A shift has occurred in the year since Michael Brown’s death sparked unrest in the streets of Ferguson, Missouri, on August 9, 2014.
National conversations have arisen around issues affecting the black community in America: police brutality, economic injustice, racial inequality.
Names that might have made little more than local headlines have become national stories: Eric Garner, Tamir Rice, Walter Scott, Sandra Bland.
It didn’t happen on its own. A grass-roots network of activists and allies is mobilizing through social media to shine a national spotlight on the struggles that come with being black in America.
Their rallying cry: Black lives matter. Their slogan: A movement, not a moment.
“They put things on the agenda that people were not talking about before,” says author and UConn history professor Jelani Cobb.
Some critics are skeptical of their means and motives, saying it’s not clear who’s in charge and what they want. But the movement seeks to be intentionally broad to allow everyone to meet specific needs in their communities.
These activists reside outside traditional institutions and power structures. Many are social media influencers, better known by their Twitter handles than their real names, who can start a trending hashtag or a rally in the streets with a single tweet.
They have gotten the attention of many 2016 presidential candidates, though whether any of those candidates can secure the black activist vote remains to be seen. Observers say their next move is to create meaningful change in communities where they live.
Here are the stories of 13 of these “disruptors” who are rallying together and agitating for change.
Charlene Carruthers wants to develop young, black leaders who can help build political power and change laws.
"There will always be a need for young black people to be organized."
Charlene Carruthers was at a meeting of young black activists in Chicago two years ago when word spread that George Zimmerman had been found not guilty of murdering Trayvon Martin. “Some people cried, some people screamed, some people left, some people were silent,” Carruthers says. So she gathered about 20 people and led a strategy session in a nearby hotel room on how they could respond to the verdict. They decided to attend the 50th anniversary of the March on Washington, do a series of digital town halls and release a videotaped statement to the Martin family.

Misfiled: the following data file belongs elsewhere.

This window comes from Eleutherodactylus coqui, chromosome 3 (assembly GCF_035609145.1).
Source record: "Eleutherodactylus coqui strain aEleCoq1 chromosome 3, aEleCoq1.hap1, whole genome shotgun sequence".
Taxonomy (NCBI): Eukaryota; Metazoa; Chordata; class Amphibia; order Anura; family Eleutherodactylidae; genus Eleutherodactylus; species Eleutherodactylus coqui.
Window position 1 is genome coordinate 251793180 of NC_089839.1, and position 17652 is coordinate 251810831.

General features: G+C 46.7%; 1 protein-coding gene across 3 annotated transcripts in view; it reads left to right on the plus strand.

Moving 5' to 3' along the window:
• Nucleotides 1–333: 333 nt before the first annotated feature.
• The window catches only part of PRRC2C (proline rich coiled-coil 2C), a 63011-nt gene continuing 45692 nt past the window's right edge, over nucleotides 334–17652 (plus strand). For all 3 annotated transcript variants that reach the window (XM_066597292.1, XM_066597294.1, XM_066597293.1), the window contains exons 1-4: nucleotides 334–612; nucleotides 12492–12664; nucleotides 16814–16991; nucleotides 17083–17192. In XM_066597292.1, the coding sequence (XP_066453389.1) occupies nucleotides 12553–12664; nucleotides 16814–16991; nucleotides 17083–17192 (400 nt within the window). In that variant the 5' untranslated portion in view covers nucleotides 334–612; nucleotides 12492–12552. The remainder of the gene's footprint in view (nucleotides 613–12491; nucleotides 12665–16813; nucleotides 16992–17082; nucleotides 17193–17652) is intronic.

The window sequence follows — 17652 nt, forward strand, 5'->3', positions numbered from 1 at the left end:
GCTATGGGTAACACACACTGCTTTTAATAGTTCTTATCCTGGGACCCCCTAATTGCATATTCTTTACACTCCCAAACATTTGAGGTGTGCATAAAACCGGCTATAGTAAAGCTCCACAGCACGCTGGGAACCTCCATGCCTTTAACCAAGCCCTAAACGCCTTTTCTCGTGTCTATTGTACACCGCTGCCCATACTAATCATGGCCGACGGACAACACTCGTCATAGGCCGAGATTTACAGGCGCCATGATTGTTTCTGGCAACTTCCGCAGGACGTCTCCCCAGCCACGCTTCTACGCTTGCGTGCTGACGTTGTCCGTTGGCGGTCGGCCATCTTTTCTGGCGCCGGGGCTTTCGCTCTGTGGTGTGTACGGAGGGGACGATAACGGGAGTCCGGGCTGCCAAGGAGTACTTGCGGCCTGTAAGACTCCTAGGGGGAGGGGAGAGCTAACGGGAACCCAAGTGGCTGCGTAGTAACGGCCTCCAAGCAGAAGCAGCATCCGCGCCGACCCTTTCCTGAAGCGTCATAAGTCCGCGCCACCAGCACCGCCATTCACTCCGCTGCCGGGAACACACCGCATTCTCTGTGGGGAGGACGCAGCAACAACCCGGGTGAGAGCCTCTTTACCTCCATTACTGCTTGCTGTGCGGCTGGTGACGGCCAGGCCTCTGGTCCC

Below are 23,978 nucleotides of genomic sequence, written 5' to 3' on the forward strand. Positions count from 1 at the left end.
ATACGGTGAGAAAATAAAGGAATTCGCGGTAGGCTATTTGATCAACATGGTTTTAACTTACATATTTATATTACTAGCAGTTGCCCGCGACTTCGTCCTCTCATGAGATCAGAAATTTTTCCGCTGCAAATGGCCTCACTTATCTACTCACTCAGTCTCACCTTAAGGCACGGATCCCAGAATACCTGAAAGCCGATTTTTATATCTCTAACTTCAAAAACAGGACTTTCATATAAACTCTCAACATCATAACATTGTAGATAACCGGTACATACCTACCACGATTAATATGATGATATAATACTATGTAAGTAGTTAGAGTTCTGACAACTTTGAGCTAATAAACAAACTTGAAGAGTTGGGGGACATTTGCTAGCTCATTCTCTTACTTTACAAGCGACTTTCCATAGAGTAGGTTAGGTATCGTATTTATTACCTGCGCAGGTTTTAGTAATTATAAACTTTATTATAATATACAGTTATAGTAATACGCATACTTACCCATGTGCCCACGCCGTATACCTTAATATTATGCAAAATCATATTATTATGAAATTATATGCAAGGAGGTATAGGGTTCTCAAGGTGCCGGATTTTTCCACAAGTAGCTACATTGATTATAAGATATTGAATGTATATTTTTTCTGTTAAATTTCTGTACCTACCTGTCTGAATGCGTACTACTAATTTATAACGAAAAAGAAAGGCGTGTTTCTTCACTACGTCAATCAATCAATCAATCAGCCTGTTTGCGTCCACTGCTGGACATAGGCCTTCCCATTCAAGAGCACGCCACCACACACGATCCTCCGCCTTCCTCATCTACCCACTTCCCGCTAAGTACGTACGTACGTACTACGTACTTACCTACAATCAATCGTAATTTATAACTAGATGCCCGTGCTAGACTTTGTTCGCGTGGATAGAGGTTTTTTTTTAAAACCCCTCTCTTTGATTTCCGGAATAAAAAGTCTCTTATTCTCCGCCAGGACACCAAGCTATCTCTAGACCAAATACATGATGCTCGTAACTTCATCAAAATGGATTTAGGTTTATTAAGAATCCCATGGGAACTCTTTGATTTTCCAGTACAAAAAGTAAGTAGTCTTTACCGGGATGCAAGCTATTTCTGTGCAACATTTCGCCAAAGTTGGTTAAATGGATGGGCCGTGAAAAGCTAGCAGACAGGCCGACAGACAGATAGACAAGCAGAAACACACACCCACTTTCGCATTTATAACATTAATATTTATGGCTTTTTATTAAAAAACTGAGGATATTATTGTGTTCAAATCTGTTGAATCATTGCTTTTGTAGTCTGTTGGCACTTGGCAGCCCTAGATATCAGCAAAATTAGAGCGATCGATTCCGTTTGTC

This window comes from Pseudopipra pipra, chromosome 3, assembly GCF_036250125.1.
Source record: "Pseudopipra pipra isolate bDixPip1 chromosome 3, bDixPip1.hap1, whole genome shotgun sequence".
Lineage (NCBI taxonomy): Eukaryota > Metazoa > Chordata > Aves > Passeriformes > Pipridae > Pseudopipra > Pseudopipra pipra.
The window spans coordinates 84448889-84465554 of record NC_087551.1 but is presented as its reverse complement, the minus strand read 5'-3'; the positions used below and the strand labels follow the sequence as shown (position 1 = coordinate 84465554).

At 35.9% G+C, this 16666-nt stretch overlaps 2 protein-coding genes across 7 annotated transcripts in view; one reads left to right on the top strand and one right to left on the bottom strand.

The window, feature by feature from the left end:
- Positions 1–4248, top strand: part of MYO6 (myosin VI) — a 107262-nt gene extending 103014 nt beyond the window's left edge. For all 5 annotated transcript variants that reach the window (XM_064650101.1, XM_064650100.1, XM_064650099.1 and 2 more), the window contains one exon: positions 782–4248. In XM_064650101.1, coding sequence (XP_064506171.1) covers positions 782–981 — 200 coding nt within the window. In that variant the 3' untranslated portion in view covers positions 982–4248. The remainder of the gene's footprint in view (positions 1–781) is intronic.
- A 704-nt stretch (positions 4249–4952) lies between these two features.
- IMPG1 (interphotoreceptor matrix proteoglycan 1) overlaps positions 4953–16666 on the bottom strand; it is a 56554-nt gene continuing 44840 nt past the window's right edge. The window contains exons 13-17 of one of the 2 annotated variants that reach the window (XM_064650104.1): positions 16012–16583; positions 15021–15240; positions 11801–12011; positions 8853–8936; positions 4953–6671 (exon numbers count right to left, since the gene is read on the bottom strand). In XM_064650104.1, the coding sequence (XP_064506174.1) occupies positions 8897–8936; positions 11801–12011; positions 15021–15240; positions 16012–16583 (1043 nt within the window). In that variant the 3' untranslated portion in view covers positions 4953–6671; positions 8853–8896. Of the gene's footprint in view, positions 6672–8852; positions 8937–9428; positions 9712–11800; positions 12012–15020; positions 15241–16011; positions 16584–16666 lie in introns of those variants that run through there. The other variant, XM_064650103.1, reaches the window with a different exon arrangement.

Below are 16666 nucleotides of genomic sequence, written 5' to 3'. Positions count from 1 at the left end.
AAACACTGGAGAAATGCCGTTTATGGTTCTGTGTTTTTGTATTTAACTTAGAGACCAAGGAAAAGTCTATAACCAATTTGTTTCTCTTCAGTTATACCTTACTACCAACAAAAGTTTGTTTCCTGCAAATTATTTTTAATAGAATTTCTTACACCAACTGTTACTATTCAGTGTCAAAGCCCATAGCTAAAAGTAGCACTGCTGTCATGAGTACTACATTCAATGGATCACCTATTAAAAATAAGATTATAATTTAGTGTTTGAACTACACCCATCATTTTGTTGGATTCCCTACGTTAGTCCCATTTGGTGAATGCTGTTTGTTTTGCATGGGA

A native of the South Side of Chicago, Carruthers holds a master’s degree in social work and has been an activist and organizer for 12 years. Two years ago, she moved back to Chicago, where she is the national director of the Black Youth Project 100, an organization that focuses on issues affecting black youth. Carruthers has also been a supporter of the #SayHerName campaign, which shines a light on women of color who allegedly have been victims of police brutality. She's participating in the movement to increase the minimum wage to $15 an hour with the hashtag #BlackWorkMatters too. Carruthers says she wants to continue to develop young, black leaders who can help build political power and change laws.
White people, what are you doing to end white supremacy?— Charlene Carruthers (@CharleneCac) June 18, 2015
Through Dream Defenders, Umi Selah works to campaign for voting rights and improved education in poor communities.
"People of our generation have a dream of being fulfilled, living a happy life, living in communities where people are fair to each other."
The catalyst for Umi Selah’s involvement in social-justice issues was the controversial death of an unarmed black adolescent in Florida, but not the one you’re thinking of. The year was 2006, and the youth was Martin Lee Anderson, 14, who died after being forced to exercise at a boot camp-style juvenile detention center. Despite being charged with aggravated manslaughter in Anderson’s death, seven guards and one nurse were all acquitted. Selah joined the student government at Florida A&M University, where he co-founded a coalition for justice. His activism continued to grow after college, particularly after the 2012 slaying of Trayvon Martin. Selah was living in North Carolina and working in pharmaceutical sales when he heard of Martin’s death. “It woke me up from my slumber,” says Selah, who recently changed his name from Phillip Agnew. Selah was one of a group of activists who met with President Obama and Attorney General Eric Holder in December to discuss police brutality in the wake of the protests that erupted in Ferguson, Missouri.